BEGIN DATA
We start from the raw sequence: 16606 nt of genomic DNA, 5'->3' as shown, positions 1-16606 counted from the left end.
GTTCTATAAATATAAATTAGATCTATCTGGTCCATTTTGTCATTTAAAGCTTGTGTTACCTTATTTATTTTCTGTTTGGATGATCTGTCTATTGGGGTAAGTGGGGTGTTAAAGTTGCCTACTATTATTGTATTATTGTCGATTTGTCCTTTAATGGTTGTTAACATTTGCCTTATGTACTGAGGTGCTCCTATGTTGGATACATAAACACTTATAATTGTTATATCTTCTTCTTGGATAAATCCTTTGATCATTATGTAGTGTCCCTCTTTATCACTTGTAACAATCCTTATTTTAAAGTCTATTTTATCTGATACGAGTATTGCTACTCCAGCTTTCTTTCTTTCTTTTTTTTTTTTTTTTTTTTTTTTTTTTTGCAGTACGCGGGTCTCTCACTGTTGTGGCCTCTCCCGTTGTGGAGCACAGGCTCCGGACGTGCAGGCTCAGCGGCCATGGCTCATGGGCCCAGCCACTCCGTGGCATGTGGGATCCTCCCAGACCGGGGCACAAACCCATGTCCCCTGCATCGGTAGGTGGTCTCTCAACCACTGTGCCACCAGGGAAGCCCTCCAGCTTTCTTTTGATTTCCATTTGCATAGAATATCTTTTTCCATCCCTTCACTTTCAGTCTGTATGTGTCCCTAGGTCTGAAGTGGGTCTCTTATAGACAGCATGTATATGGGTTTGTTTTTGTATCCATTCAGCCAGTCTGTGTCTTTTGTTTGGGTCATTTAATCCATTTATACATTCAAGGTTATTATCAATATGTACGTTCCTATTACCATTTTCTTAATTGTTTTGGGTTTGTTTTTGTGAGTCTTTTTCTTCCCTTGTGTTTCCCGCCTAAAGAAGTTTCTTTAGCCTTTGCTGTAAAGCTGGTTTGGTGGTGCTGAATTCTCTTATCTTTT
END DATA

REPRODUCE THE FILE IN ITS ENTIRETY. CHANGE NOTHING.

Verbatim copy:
We start from the raw sequence: 16606 nt of genomic DNA, 5'->3' as shown, positions 1-16606 counted from the left end.
GTTCTATAAATATAAATTAGATCTATCTGGTCCATTTTGTCATTTAAAGCTTGTGTTACCTTATTTATTTTCTGTTTGGATGATCTGTCTATTGGGGTAAGTGGGGTGTTAAAGTTGCCTACTATTATTGTATTATTGTCGATTTGTCCTTTAATGGTTGTTAACATTTGCCTTATGTACTGAGGTGCTCCTATGTTGGATACATAAACACTTATAATTGTTATATCTTCTTCTTGGATAAATCCTTTGATCATTATGTAGTGTCCCTCTTTATCACTTGTAACAATCCTTATTTTAAAGTCTATTTTATCTGATACGAGTATTGCTACTCCAGCTTTCTTTCTTTCTTTTTTTTTTTTTTTTTTTTTTTTTTTTTGCAGTACGCGGGTCTCTCACTGTTGTGGCCTCTCCCGTTGTGGAGCACAGGCTCCGGACGTGCAGGCTCAGCGGCCATGGCTCATGGGCCCAGCCACTCCGTGGCATGTGGGATCCTCCCAGACCGGGGCACAAACCCATGTCCCCTGCATCGGTAGGTGGTCTCTCAACCACTGTGCCACCAGGGAAGCCCTCCAGCTTTCTTTTGATTTCCATTTGCATAGAATATCTTTTTCCATCCCTTCACTTTCAGTCTGTATGTGTCCCTAGGTCTGAAGTGGGTCTCTTATAGACAGCATGTATATGGGTTTGTTTTTGTATCCATTCAGCCAGTCTGTGTCTTTTGTTTGGGTCATTTAATCCATTTATACATTCAAGGTTATTATCAATATGTACGTTCCTATTACCATTTTCTTAATTGTTTTGGGTTTGTTTTTGTGAGTCTTTTTCTTCCCTTGTGTTTCCCGCCTAAAGAAGTTTCTTTAGCCTTTGCTGTAAAGCTGGTTTGGTGGTGCTGAATTCTCTTATCTTTT